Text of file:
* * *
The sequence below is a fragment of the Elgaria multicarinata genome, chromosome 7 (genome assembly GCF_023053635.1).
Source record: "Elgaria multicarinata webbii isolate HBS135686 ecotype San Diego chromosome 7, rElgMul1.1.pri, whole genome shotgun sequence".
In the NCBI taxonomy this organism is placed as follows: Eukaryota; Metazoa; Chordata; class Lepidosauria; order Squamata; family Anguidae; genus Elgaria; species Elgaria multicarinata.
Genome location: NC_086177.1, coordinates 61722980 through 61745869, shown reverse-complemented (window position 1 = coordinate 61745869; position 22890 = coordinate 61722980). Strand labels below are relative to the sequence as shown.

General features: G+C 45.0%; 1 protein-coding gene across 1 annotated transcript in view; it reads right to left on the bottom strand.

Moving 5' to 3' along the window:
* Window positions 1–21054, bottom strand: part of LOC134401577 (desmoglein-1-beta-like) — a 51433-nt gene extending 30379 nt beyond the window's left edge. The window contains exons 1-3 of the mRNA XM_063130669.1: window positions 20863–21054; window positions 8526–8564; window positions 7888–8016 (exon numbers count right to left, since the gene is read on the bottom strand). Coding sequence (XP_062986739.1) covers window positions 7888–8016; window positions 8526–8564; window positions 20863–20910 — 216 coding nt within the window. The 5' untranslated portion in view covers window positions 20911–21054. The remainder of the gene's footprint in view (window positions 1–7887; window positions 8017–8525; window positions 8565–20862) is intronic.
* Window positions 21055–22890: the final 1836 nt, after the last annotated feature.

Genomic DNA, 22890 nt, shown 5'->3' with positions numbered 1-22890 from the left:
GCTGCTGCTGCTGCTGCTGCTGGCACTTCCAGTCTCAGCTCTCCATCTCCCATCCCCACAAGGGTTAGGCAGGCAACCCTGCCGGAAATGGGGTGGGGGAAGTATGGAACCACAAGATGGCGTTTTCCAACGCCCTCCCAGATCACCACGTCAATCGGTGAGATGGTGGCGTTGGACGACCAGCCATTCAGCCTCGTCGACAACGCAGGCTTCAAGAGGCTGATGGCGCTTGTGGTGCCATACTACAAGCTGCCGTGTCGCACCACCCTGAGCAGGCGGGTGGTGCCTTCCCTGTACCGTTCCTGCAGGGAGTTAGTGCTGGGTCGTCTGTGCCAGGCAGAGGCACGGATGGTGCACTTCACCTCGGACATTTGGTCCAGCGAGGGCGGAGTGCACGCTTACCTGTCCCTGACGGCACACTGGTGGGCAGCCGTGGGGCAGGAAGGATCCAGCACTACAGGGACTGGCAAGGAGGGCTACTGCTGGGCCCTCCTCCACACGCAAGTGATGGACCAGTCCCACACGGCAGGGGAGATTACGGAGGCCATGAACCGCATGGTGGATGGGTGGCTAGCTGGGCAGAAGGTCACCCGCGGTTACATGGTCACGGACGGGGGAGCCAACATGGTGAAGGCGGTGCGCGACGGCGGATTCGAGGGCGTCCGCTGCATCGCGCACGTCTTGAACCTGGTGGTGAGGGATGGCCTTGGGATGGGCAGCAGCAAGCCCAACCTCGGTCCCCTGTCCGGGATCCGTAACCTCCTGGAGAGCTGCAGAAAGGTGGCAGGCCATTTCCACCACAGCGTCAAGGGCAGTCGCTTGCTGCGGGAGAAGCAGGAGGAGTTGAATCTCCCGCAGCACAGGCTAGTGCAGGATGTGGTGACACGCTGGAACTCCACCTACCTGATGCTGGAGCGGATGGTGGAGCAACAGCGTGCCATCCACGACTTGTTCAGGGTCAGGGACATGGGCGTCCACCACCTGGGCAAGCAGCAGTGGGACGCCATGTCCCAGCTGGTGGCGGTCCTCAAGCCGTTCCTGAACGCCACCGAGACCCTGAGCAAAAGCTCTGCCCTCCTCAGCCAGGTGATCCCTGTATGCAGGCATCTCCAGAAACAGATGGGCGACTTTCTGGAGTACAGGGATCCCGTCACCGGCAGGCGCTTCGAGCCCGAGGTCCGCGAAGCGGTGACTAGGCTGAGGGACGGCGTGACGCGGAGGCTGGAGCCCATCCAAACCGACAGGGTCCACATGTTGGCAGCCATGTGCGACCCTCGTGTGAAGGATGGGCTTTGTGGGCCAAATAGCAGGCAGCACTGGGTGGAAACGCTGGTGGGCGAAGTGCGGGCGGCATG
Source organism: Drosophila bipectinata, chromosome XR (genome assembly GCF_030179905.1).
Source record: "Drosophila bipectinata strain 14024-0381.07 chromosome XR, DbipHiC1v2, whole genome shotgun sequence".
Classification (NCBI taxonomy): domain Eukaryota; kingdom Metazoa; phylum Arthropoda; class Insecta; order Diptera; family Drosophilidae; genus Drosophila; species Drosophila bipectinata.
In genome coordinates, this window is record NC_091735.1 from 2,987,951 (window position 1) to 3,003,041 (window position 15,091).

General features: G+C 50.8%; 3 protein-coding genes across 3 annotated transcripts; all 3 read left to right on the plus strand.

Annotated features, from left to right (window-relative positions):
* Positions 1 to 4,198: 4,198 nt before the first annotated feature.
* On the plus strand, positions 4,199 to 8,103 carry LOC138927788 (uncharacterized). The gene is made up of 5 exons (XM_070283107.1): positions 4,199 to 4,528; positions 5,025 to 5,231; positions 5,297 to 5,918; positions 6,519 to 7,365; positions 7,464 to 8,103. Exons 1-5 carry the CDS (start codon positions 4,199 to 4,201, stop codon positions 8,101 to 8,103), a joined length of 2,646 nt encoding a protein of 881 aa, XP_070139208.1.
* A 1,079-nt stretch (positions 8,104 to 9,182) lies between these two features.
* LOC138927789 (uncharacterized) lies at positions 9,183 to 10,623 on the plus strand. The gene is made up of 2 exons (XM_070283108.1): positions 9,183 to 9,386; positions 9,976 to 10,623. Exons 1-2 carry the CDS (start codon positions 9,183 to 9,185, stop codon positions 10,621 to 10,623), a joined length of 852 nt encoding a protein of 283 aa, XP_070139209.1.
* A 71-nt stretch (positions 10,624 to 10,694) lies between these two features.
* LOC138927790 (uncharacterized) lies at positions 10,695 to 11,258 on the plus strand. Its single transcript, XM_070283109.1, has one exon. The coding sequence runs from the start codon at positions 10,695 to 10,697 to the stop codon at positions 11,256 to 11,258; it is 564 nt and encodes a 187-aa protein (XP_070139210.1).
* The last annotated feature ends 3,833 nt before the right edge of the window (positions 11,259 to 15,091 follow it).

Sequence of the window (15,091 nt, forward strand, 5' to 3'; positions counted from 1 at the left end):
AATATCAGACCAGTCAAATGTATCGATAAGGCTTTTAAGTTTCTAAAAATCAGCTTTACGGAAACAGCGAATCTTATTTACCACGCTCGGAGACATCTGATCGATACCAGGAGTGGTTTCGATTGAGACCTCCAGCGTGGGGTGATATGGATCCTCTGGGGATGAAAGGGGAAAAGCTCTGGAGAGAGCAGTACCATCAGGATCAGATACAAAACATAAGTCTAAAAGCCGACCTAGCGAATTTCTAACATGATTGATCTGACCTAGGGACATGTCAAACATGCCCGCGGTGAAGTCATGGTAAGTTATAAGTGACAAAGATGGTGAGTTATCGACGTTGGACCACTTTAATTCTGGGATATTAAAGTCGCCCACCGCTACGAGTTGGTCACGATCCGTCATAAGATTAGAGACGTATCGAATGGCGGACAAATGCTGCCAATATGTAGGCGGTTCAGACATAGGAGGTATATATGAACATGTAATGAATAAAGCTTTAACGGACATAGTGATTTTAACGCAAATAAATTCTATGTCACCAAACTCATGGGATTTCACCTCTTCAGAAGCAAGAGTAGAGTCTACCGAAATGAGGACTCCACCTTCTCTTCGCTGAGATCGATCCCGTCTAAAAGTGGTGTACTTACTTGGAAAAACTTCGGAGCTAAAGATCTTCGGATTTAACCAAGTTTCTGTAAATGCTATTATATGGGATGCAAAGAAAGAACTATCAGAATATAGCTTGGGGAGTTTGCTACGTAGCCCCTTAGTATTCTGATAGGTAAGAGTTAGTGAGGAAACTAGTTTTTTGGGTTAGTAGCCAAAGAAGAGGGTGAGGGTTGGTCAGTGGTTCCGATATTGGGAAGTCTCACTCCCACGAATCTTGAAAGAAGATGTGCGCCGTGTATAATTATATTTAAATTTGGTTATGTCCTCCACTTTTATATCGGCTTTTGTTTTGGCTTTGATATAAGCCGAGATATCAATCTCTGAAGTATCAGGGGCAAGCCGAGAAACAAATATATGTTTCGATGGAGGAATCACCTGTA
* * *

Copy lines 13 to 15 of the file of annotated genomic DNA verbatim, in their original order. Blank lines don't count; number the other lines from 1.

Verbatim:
Classification (NCBI taxonomy): domain Eukaryota; kingdom Metazoa; phylum Arthropoda; class Insecta; order Diptera; family Drosophilidae; genus Drosophila; species Drosophila bipectinata.
In genome coordinates, this window is record NC_091735.1 from 2,987,951 (window position 1) to 3,003,041 (window position 15,091).

General features: G+C 50.8%; 3 protein-coding genes across 3 annotated transcripts; all 3 read left to right on the plus strand.